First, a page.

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The Brynmor Jones Library Signed by Philip Larkin first edition 1979

The Brynmor Jones Library Signed by Philip Larkin first edition 1979


LARKIN, Philip

The Brynmor Jones Library 1929-1979

Hull: The University of Hull, 1979


8vo., photographic card wrappers featuring a wraparound image of the building’s exterior; pp. [v], 6-36; 4 pp. Of black and white photographs between p. 8-9 and 28-29; overall light toning, staples a little rusted; essentially, though, fine. 


First issue of an original pamphlet on the subject of Hull University Library, signed and underlined by the author to the title. 


In 1979, the Brynmor Jones Library, located on campus at the University of Hull, marked its 50th year anniversary. At the time it was written, Philip Larkin was Librarian and, although it was published anonymously, evidence of the author can be found in both his photograph (printed towards the rear of the text - captioned simply ‘Professor T. E. Jessop and the Librarian at the Jubilee exhibition in the Library, May 1978’), and the list of Librarians to the rear of the text: 


Miss Agnes Cuming 1928-1955

Dr Philip Arthur Larkin 1955-


Opened almost two years after the founding of the University in 1927, Larkin believed that the Brynmor Jones Library deserved its own personal historical account, and over the 30 pages which make up the pamphlet, he recounts the Librarian before him who helped to develop the collection in its earliest days, as well as notable events - the evacuation of 45,000 books in 1941, the rebuilding of the structure to accommodate a new capacity of students and books (opened by Her Majesty Queen Elizabeth the Queen Mother), the addition of a rare books room, and the naming of the library thus in 1967, after the then Vice-Chancellor. The pamphlet ends with a hint at modernisation, although as Larkin quotes directly from a colleague, “Hull Library automation is a dead duck”.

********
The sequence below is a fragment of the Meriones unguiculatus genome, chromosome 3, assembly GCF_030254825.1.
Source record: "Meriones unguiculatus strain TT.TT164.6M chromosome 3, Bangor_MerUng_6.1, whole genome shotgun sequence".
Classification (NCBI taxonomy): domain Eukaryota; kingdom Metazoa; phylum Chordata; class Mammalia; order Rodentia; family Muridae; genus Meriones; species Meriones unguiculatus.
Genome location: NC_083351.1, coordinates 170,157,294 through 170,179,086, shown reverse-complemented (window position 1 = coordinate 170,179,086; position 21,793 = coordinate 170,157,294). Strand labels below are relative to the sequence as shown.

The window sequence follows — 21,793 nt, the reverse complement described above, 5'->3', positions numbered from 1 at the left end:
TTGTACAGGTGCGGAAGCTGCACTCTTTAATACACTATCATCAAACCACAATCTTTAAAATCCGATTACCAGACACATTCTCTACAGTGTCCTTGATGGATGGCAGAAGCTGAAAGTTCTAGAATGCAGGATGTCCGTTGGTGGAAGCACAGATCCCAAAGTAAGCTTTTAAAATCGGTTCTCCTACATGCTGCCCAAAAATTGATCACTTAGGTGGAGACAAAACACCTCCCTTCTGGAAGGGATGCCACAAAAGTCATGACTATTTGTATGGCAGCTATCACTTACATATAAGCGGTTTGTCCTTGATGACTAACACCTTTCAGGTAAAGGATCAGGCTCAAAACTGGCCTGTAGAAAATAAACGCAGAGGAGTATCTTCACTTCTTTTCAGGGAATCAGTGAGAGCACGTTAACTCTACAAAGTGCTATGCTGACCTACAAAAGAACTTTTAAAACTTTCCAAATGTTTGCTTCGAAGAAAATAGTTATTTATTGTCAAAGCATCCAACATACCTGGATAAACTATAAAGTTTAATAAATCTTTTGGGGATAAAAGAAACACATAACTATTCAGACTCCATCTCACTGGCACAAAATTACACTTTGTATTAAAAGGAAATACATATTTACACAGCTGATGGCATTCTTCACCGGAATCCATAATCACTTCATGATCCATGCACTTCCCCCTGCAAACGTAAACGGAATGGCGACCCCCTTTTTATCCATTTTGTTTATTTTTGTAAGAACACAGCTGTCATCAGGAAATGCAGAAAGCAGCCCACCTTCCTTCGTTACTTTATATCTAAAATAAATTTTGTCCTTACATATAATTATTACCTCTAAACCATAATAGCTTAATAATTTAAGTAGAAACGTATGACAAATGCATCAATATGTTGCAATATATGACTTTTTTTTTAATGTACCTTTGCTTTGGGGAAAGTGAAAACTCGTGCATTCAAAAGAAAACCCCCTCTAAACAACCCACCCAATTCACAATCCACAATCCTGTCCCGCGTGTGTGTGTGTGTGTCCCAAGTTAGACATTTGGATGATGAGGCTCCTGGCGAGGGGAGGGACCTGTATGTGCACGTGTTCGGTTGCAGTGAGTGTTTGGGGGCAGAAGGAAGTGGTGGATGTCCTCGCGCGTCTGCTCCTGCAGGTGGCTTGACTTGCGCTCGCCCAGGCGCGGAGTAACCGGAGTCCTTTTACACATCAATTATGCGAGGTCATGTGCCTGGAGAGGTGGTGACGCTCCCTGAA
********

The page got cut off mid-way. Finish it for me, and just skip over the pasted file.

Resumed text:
In an article published in the year of the poet’s 100th birthday, Stewart Mottram, Senior Lecturer in English Literature at the University of Hull, reassessed popular opinion of Larkin’s  time as Librarian. Many, he claims, are of the belief “that Larkin would have been greater still were it not for the demands of his day job as a librarian at the University of Hull ''. However, he continues, Larkin was “a serious and conscientious librarian”. Drawing on minutes of library committees, as well as correspondence written by the poet at the time, and in particular his interviews for the University newspaper, Mottram reveals a different story: “I was under the impression,” Larkin wrote to the editor of Torchlight, “that the Library is the one thing in the University of Hull which its students can claim is better than in any other university of our age and size.”


Perhaps the best evidence for Larkin’s opinion of his workplace, however, can be found in his poem written especially on that subject, and entitled Library Ode


New eyes each year

Find old books here,

And new books, too,

Old eyes renew;

So youth and age

Like ink and page

In this house join,

Minting new coin.


In total, Larkin held the position of Librarian at the University of Hull for 30 years, between 1955 and 1985.

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